Fitness (often denoted w or ω in population genetics models) is the quantitative representation of natural and sexual selection within evolutionary biology.

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Food web

A food web (or food cycle) is a natural interconnection of food chains and a graphical representation (usually an image) of what-eats-what in an ecological community.

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Frank Kermode

Sir John Frank Kermode, FBA (29 November 1919 – 17 August 2010) was a British literary critic best known for his work The Sense of an Ending: Studies in the Theory of Fiction, published in 1967 (revised 2000), and for his extensive book-reviewing and editing.

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Fusiform gyrus

The fusiform gyrus, also known as the (discontinuous) occipitotemporal gyrus, is part of the temporal lobe and occipital lobe in Brodmann area 37.

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Future

The future is what will happen in the time after the present.

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Gallup (company)

Gallup, Inc. is an American research-based, global performance-management consulting company.

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Gang

A gang is a group of associates, friends or members of a family with a defined leadership and internal organization that identifies with or claims control over territory in a community and engages, either individually or collectively, in illegal, and possibly violent, behavior.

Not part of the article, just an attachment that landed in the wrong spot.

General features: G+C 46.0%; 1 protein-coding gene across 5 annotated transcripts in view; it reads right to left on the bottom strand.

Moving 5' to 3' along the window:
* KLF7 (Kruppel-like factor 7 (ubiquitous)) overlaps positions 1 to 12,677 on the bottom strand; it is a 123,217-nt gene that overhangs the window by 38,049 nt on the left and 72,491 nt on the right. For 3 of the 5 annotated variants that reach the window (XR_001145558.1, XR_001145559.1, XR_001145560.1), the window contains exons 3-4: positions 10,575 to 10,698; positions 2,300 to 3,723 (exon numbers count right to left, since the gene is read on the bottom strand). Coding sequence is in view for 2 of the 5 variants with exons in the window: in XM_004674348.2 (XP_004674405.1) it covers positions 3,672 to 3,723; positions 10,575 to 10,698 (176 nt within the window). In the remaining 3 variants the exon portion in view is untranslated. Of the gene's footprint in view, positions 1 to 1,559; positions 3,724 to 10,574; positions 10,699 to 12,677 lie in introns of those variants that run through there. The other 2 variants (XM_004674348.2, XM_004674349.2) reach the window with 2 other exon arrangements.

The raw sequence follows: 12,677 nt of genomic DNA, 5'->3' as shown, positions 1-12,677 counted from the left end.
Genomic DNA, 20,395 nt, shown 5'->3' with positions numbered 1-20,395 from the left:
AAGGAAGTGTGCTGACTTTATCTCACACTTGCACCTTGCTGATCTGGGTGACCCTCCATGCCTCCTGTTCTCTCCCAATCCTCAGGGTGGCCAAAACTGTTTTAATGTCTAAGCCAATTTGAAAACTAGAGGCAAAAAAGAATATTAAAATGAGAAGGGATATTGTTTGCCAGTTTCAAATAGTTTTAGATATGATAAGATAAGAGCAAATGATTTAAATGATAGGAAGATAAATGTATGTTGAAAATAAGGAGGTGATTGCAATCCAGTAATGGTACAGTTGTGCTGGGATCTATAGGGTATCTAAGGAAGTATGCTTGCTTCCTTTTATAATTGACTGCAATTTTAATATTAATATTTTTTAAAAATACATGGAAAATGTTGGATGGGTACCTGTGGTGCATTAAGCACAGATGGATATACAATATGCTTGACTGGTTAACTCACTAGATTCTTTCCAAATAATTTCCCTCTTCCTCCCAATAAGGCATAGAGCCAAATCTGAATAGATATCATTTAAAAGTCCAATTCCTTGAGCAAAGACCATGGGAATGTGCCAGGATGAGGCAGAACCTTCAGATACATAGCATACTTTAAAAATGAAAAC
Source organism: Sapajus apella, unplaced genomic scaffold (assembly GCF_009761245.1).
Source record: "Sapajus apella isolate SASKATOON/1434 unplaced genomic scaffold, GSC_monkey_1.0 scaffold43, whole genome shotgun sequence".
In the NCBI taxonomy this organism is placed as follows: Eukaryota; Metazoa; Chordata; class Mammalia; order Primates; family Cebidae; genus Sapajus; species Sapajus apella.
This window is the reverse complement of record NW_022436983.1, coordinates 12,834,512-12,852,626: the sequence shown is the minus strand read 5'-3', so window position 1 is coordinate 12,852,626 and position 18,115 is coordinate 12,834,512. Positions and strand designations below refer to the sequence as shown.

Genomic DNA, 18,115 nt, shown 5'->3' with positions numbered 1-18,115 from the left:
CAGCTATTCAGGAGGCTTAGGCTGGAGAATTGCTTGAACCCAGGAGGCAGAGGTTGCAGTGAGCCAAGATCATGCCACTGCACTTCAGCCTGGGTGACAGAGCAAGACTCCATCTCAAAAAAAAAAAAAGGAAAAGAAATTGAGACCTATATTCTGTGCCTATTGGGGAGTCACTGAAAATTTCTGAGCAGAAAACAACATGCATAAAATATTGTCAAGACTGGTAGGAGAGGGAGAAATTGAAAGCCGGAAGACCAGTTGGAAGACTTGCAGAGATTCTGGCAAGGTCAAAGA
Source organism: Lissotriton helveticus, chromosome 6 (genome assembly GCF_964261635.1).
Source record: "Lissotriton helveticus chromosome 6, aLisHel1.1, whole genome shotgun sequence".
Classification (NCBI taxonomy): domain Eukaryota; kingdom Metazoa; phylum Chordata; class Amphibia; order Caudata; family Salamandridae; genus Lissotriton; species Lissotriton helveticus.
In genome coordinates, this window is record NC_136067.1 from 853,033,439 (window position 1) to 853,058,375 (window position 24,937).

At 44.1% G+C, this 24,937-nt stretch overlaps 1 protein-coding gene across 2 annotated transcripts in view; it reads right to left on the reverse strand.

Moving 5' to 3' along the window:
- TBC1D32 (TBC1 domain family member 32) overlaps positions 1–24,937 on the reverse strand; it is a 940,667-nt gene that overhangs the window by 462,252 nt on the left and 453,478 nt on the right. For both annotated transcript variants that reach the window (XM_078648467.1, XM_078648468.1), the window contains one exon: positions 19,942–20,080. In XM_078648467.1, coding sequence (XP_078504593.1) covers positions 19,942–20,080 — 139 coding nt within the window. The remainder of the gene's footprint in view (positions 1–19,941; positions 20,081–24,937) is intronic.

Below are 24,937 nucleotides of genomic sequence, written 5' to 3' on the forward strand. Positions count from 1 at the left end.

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Gender neutrality

Gender neutrality (adjective form: gender-neutral), also known as gender-neutralism or the gender neutrality movement, describes the idea that policies, language, and other social institutions should avoid distinguishing roles according to people's sex or gender, in order to avoid discrimination arising from the impression that there are social roles for which one gender is more suited than another.

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Ghost

In folklore, a ghost (sometimes known as an apparition, haunt, phantom, poltergeist, shade, specter or spectre, spirit, spook, and wraith) is the soul or spirit of a dead person or animal that can appear to the living.

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Global catastrophic risk

A global catastrophic risk is a hypothetical future event which could damage human well-being on a global scale, even crippling or destroying modern civilization.

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Glucocorticoid

Glucocorticoids are a class of corticosteroids, which are a class of steroid hormones.

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Goose bumps

Goose bumps are the bumps on a person's skin at the base of body hairs which may involuntarily develop when a person is cold or experiences strong emotions such as fear, euphoria or sexual arousal.

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Habituation

Habituation is a form of learning in which an organism decreases or ceases its responses to a stimulus after repeated or prolonged presentations.

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Happiness

In psychology, happiness is a mental or emotional state of well-being which can be defined by positive or pleasant emotions ranging from contentment to intense joy.

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Hero